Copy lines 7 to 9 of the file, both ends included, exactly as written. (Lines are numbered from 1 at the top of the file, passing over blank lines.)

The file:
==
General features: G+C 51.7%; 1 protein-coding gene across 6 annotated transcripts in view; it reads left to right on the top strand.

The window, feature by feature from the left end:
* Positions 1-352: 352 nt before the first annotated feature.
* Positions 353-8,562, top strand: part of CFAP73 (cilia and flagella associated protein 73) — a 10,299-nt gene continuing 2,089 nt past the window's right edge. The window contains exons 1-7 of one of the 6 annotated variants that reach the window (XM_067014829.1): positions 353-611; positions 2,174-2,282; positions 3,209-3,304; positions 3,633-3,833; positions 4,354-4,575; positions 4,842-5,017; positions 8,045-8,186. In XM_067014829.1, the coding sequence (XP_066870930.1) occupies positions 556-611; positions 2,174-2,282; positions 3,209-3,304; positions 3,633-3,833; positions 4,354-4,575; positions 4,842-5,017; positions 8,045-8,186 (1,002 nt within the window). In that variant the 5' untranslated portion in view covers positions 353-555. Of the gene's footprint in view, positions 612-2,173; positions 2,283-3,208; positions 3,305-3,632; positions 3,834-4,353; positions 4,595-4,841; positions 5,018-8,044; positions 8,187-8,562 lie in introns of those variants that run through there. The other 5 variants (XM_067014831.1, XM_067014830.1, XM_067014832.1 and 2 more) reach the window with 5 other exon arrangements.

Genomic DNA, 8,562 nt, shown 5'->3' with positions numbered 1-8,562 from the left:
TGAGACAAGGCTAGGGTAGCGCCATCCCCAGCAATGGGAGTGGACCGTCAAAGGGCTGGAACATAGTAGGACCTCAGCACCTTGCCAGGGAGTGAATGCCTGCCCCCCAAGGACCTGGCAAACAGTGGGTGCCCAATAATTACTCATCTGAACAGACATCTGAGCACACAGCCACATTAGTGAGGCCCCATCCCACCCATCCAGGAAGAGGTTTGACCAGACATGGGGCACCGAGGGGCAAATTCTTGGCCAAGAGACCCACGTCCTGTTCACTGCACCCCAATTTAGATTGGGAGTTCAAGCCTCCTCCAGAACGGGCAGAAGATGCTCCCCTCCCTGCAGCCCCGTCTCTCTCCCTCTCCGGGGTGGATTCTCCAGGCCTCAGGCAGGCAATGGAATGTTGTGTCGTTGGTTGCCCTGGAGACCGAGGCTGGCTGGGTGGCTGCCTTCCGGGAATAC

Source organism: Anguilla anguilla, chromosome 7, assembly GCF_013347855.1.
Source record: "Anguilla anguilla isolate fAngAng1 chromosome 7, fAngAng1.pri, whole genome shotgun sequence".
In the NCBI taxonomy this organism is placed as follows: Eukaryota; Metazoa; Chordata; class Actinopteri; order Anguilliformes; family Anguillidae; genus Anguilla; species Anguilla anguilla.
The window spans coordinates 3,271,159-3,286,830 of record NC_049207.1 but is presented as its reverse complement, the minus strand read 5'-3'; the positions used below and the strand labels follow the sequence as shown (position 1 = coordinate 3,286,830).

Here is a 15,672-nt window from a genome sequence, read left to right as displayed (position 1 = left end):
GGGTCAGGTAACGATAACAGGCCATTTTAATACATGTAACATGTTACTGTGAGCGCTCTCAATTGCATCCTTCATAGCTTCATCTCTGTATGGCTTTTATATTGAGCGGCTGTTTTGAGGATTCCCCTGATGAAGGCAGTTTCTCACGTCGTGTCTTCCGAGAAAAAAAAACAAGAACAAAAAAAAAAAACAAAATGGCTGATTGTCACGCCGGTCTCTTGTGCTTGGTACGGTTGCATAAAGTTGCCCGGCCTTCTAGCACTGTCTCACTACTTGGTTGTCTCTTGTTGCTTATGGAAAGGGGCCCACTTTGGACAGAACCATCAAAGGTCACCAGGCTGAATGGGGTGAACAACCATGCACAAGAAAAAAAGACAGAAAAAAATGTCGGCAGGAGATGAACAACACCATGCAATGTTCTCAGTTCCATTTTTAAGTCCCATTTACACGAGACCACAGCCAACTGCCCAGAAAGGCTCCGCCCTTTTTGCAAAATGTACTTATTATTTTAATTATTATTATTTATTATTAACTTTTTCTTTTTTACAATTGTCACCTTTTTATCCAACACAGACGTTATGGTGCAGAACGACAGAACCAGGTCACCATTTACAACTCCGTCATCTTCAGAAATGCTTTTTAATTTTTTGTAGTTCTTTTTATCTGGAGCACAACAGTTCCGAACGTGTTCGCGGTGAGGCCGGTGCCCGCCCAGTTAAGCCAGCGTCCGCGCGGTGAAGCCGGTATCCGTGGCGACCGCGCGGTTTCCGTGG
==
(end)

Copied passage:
Source organism: Anguilla anguilla, chromosome 7, assembly GCF_013347855.1.
Source record: "Anguilla anguilla isolate fAngAng1 chromosome 7, fAngAng1.pri, whole genome shotgun sequence".
In the NCBI taxonomy this organism is placed as follows: Eukaryota; Metazoa; Chordata; class Actinopteri; order Anguilliformes; family Anguillidae; genus Anguilla; species Anguilla anguilla.